Questioning them can feel uncomfortable because we are questioning a whole culture. In a world of diet logic our body is on autopilot to feel at ease with ideas that support dieting. This makes it easy for us to agree with information that shows dieting isn’t a great idea, and then in the next instance plan a diet. It’s like our body hasn’t caught up with what we know intellectually.
Approaching new ideas in different ways helps us make sense – in our bodies and minds – of what we are learning. If we go too quickly the new learning doesn’t ‘stick’ because we only know it in our head but we haven’t processed the adjustments emotionally or in our body.
I’m not saying that facts instantly change how we feel, but they do shape how we feel. Many people have spent a long time believing faulty ‘facts’ about diets. This leads to blame, shame, and a sense of failure. Revisiting those faulty facts doesn’t mean people stop wanting to be thin, but it can mean they stop beating themselves up.
What Does Research Actually Show About Dieting?
There is a lot of research data showing some of the personal outcomes when people diet. The most obvious outcome studied is weight loss. If a group of people reduce their energy intake (calories, or kilojoules) and maybe also increase their energy use (increase activity), what do you think happens to most people’s weight?
You might be surprised by the answer.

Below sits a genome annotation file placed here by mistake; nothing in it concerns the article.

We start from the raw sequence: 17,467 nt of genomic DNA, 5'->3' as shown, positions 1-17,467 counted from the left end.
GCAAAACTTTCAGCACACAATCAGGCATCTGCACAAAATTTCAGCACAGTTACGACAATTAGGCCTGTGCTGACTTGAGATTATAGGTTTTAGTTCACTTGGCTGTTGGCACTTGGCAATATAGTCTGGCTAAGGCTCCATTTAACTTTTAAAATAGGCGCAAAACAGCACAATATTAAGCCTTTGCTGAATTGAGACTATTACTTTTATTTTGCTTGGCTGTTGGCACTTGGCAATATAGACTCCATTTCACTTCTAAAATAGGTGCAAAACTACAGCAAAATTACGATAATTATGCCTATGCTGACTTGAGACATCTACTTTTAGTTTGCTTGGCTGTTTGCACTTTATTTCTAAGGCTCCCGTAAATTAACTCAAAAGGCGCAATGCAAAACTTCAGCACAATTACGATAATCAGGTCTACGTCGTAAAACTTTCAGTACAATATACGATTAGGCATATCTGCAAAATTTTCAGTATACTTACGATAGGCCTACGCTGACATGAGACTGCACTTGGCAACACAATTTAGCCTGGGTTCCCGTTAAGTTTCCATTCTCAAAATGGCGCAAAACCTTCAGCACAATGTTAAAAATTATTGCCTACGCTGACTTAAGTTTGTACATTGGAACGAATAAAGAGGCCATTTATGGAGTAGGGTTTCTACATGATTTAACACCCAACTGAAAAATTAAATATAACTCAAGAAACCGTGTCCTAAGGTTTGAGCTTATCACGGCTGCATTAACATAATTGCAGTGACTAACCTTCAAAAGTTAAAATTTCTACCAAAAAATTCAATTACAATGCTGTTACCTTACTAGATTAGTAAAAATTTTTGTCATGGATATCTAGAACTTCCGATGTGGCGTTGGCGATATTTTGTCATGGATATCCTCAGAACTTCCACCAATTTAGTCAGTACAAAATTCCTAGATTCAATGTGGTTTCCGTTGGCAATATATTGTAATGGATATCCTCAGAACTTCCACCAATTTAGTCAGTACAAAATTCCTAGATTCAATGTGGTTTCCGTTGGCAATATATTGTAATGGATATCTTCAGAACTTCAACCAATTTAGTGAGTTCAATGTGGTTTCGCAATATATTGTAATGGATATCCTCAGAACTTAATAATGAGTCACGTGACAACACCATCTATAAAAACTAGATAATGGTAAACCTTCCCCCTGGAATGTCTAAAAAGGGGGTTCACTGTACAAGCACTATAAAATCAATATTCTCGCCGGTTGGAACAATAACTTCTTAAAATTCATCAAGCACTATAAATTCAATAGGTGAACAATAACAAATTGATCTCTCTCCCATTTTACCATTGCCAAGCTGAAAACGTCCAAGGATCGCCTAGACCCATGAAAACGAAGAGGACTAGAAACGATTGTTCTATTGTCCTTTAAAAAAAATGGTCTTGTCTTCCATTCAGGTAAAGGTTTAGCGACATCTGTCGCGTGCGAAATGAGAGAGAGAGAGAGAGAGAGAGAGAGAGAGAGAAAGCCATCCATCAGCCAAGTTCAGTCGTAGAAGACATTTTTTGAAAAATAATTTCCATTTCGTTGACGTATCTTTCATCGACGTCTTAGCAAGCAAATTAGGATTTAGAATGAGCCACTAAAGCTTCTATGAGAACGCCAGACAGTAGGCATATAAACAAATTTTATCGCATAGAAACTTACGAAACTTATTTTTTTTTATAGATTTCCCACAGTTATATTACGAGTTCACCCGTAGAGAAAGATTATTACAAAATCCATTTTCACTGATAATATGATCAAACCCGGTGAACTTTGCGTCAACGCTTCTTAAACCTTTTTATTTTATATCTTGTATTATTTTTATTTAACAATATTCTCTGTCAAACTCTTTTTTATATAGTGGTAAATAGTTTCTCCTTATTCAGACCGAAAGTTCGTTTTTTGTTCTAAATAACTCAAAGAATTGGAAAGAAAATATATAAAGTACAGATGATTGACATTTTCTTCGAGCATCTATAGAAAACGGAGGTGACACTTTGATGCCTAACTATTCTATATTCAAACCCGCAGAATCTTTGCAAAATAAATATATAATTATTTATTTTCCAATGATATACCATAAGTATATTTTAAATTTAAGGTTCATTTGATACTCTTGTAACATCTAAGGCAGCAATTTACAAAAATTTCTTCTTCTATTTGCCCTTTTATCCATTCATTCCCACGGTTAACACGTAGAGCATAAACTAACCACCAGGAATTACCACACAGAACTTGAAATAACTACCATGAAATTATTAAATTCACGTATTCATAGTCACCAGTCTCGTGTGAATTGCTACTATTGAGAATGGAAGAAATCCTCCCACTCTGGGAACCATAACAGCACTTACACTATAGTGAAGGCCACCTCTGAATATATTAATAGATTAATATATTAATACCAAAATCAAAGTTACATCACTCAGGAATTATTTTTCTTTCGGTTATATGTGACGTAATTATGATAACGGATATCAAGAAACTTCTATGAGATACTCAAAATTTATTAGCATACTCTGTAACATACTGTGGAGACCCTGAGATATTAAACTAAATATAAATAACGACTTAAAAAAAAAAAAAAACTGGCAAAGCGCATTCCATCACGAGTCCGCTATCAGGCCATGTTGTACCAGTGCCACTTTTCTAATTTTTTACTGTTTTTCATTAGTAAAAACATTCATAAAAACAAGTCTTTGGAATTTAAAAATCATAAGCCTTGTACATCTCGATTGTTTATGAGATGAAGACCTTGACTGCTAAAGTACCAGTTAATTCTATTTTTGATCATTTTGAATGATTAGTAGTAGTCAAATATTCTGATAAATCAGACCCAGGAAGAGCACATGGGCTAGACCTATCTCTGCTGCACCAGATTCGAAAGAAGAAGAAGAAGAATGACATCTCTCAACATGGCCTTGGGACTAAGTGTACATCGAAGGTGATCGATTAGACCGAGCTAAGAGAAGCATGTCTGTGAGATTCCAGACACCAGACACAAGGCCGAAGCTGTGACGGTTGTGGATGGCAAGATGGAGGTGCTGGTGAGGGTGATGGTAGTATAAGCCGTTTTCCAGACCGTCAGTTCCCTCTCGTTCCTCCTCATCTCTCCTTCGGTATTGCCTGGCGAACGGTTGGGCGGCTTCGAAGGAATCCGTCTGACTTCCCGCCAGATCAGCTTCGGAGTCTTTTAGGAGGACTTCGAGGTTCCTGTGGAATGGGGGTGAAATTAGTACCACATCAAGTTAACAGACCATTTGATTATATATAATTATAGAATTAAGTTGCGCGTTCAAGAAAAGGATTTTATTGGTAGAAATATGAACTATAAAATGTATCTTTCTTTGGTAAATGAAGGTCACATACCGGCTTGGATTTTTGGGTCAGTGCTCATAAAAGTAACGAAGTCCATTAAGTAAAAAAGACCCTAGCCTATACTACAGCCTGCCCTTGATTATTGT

This teach sheet is designed to help you think things through in a way that makes it easy to remember the outcome.
Creating spaciousness when we are learning helps us make sense of things. It helps us make sense in an intellectual meaning of the word sense, and make sense in the body perception meaning of the word sense.
Learning involves sorting through a jumble of new and old ideas, attitudes, story lines and emotions. Allowing time out from thinking, and time in for stillness and connection, supports this. I’ve made a few notes with links to audio and video clips.
Have you learnt any new facts about dieting? Probably not much is my guess. You might not have been aware of what research studies on attempted weight loss showed, and maybe you didn’t realise there was so much fraud in science!
So what can we do instead?
… well, there’s kindful eating:
Here’s a Kindful Eating teach sheet to open and fill in.
This video steps you through the cycle.
Here’s my filled in version of the Well Now Kindful Eating teach sheet .
Looking After Yourself, Covid, and Connection
What helps you feel connected? Since the start of lockdown I’ve surprised myself by communing with oaks. It’s been fascinating noticing how much I notice them locally, whereas before I just walked past unawares. And I’m loving watching them change – who knew acorns were so big!
Having more ways of feeling connected can provide comfort and support change. It might be something you’d like to explore ~ what are you drawn to? It might be several from dancing, jigsaws, crafting, spiritual practice, being among trees, and a whole lot more.
My friend Emily wrote a list of things she’s found helpful getting through the Covid-fog, shared below as prompts for own ideas ~
1. Get out in nature as much as possible. 2. Be honest about how you’re doing, especially with the people you love most. 3. Have your delicious foods when you can. Nourish yourself.
4. Consider counselling or other forms of support if the downs are outweighing the ups.
5. Move when you can, rest when you need to.
6. Stick on some happy tunes.
7. Make something new, be creative, new buttons on a cardigan counts as much as painting a masterpiece.
8. Think about what you don’t need, what is bogging you down in life? Can you simplify?
9. Write a gratitude journal, noting down something (or a few things) you’re grateful for everyday.
10. Learn, laugh! Find something new to learn about or take an online course (so many are low cost or even free). Watch some comedy ~